You know what her mom said to me? She said, thanks for the affordable care act. She could focus as a mom all of her energy on her daughter. She didn’t have to worry about all the bills that were piling it up and ultimately she didn’t have to write a check for the transplant. And that’s because she had health insurance, despite a preexisting condition. And the affordable care act created a transitional program to cover eligible individuals with preexisting conditions like Megan. After Megan left the Sylvester comprehensive care center, her cancer went into remission, but then the cancer came back. The remission only lasted 63 days. And so they flew to Texas to the M.D. Anderson cancer center. Why travel across the country to get cancer treatments? Because when you’re dying and when a mom is watching her daughter die, there’s nothing that you as a parent would not do. You can’t put a price on your life, on your child’s life.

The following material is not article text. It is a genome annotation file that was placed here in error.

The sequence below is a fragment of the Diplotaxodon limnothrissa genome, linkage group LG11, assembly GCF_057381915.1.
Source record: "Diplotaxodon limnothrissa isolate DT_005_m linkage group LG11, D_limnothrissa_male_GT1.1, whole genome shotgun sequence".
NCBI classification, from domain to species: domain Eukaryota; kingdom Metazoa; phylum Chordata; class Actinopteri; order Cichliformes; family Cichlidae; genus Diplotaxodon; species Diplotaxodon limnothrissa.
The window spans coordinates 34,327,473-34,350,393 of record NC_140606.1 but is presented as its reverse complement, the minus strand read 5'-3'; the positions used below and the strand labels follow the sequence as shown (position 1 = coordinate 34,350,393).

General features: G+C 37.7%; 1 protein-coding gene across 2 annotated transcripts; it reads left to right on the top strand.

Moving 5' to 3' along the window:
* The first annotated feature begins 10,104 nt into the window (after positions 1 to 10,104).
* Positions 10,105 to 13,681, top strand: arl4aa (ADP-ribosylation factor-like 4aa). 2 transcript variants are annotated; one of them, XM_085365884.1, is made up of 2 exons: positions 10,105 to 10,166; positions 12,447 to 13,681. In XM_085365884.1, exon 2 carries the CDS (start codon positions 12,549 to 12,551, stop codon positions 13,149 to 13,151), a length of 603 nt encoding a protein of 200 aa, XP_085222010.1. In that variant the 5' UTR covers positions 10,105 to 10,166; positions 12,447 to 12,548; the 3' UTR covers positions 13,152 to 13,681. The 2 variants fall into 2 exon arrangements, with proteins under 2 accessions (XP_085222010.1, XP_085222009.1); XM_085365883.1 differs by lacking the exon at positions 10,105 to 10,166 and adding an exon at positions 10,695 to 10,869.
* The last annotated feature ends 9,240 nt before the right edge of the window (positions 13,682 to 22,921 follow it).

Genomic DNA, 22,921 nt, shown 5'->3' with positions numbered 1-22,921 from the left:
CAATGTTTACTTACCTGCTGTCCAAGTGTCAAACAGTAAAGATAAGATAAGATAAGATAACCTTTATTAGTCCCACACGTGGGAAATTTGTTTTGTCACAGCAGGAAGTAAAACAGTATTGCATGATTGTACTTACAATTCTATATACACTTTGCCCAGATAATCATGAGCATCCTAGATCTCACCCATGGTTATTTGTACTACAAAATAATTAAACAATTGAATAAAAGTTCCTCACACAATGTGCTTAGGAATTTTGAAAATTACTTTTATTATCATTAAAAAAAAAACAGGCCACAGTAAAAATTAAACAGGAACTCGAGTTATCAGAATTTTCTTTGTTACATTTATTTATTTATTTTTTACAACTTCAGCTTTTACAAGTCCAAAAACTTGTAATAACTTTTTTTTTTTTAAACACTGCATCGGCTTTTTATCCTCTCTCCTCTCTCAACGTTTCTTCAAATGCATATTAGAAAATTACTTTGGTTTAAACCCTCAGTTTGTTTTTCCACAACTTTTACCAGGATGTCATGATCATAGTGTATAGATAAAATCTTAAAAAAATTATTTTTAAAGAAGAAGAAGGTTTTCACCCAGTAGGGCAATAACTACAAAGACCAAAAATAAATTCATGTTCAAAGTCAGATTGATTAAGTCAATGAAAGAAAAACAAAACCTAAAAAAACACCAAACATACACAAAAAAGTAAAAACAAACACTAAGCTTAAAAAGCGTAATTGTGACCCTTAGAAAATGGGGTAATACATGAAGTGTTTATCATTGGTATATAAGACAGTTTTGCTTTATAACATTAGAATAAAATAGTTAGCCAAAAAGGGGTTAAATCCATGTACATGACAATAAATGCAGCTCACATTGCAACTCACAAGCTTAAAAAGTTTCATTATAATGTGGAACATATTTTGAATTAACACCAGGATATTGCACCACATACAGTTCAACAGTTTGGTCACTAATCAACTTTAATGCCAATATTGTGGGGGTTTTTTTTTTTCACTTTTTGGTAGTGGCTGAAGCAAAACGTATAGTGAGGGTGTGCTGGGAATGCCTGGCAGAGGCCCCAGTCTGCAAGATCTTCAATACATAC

And it would do us a lot of good if we would remember that. And so, sadly then, Megan had a fall, hit her head, she died at the age of 28, and her total care in that battle with cancer could have cost Elaine, her mom, $5 million, but thanks to the A.C.A., because she had health insurance, Megan’s part of that treatment was $70,000. That not only saved her from going bankrupt, it also gave her more time to spend with her daughter. Anyone that’s lost someone knows that every second counts. We shouldn’t take things for granted. Elaine said her daughter would be proud to know that her story of the affordable care act matters.
It matters to me as their senator, and that’s why I’m telling it on the floor of the senate. And it should matter to every one of these senators here.